XXVII IUSSP International Population Conference

Just back from the XXVII IUSSP International Population Conference, held in Busan, Korea. I presented my paper on family planning in Ethiopia (joint with Kathleen Beegle and Luc Christaensen) and a poster on my work on sex selective abortions in India. My student, Shamma Alam, presented our joint paper on income shocks and timing of fertility in Tanzania.

All-in-all it was a great conference and very well-organized. Only complaint was that many of the best US demographers did not attend. Quality of the sessions were a little more varied than what you find at the PAA, but I will be back again in four years. Finally, if you get a chance to go to Korea: take it; it is a wonderful place to visit.

Talks on income shocks and timing of fertility

I presented preliminary results from Shamma Alam and my work on "Income Shocks, Contraceptive Use, and Timing of Fertility" at University of Oregon in Eugene on 16 November and I will be presenting at the UW labor and development brown bag tomorrow at 12.30. The abstract for the paper is below.

This paper examines the relationship between household income shocks and fertility decisions. Using panel data from Tanzania, we estimate the impact of agricultural shocks on contraception use, pregnancy, and the likelihood of childbirth. To account for unobservable household characteristics that potentially affect both shocks and fertility decisions we employ a fixed effects model. Households significantly increase their contraception use in response to income shocks from crop loss. This comes from an increased use of both traditional contraceptive methods and modern contraceptives. The poorer the household the stronger the effect of income shock on contraceptive use is. Furthermore, pregnancies and childbirth are significantly delayed for households experiencing a crop shock. For both pregnancy and childbirth the likelihood of delay as a result of shocks increases the poorer the household. We argue that these changes in behavior are the result of deliberate decisions of the households rather than income shocks' effects on other factors that influence fertility, such as women's health status, the absence or migration of spouse, and dissolution of partnerships.

Shamma Alam named 2012 Hewlett Foundation / IIE Dissertation Fellow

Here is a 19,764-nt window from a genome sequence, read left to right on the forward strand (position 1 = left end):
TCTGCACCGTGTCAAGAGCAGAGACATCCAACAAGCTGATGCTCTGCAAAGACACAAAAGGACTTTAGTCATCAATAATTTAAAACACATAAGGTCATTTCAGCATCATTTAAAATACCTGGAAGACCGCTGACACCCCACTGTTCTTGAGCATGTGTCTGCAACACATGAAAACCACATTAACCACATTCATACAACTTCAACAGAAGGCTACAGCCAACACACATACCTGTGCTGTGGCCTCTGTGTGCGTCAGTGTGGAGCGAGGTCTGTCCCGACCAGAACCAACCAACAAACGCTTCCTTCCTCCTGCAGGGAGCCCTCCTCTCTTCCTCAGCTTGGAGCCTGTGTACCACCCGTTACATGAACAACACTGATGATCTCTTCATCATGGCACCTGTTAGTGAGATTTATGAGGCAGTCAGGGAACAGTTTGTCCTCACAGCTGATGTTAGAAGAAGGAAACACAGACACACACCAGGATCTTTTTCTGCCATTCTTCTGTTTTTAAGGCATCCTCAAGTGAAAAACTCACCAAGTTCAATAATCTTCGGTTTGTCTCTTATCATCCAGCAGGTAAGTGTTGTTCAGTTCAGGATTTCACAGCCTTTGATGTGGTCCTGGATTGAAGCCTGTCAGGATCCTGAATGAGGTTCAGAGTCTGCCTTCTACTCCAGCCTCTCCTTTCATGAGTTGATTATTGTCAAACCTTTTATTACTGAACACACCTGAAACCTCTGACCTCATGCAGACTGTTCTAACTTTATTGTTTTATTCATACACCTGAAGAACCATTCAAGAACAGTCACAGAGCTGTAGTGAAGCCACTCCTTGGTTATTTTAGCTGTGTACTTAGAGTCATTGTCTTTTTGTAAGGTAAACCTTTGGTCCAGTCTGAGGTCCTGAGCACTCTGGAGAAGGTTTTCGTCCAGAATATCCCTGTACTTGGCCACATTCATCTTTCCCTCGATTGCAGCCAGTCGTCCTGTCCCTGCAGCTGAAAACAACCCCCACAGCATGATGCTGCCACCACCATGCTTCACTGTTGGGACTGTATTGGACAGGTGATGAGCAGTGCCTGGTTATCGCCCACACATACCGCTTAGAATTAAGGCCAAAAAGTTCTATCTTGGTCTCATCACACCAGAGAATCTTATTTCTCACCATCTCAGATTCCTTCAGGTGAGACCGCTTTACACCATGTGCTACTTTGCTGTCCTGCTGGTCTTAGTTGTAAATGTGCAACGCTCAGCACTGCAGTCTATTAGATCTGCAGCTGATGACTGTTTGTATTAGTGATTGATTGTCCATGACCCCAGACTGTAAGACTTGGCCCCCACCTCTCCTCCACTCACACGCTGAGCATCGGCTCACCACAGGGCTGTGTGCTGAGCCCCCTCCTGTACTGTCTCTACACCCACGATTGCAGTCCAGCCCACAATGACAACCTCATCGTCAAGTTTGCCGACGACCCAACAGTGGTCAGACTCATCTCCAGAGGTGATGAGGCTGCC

Shamma Alam has been named as one of the seven 2012 Hewlett Foundation / IIE Dissertation Fellows. These fellowships support dissertation research on topics that examine how population dynamics, family planning and reproductive health influence economic development, including economic growth, poverty reduction, and equity. Shamma and I are currently working on a paper examining the effects of income shocks on timing of fertility and use of contraceptives in Tanzania. Shamma has also worked as my RA on my NSF grant. The official announcement and short bio of Shamma and the other recipients is here.

CSAE and PAA conferences

Busy March: In addition to the PacDev mentioned below, I presented my work on family planning in Ethiopia at the 25th anniversary conference of the Centre for Studies of African Economies in Oxford and at the Population Association of America's annual meeting in Washington, DC. Mark Anderson and I also had a poster on our paper on the effects of dropping out of high school on sexually transmitted diseases.

Why is Dropping Out of High School Bad? Dropouts and Sexually Transmitted Infections

Mark Anderson and I just finished a paper looking at one pathway through which dropping out of school might affect future life outcomes. The paper is "Why is Dropping Out of High School Bad? Dropouts and Sexually Transmitted Infections". The abstract for the paper is:

People who drop out of high school fare worse in many aspects of life. We analyze whether there is a causal effect of dropping out of high school on the probability of contracting a sexually transmitted infection (STI). Previous studies on the relationship between dropout status and sexual outcomes have not empirically addressed self-selection effects. Using individual fixed effects estimations we find strong evidence that dropping out increases the risk of contracting an STI for females. Furthermore, we present evidence illustrating differences between the romantic partners of dropouts versus enrolled students. These differences suggest that female dropouts may be more susceptible to contracting STIs because they partner with significantly different types of people than non-dropouts. These results point to a previously undocumented benefit of encouraging those at risk of dropping out to stay in school longer.

Mark Anderson interviewed about Montana Meth Project

My student, Mark Anderson was on Hawii Public Radio recently talking about his forthcoming paper in Journal of Health Economics showing that the Montana Meth Project had no discernible effect on meth use once the pre-existing downward trend is taken into account. You can listen to the interview. The paper is available from his home page. Mark will be on the job market this year.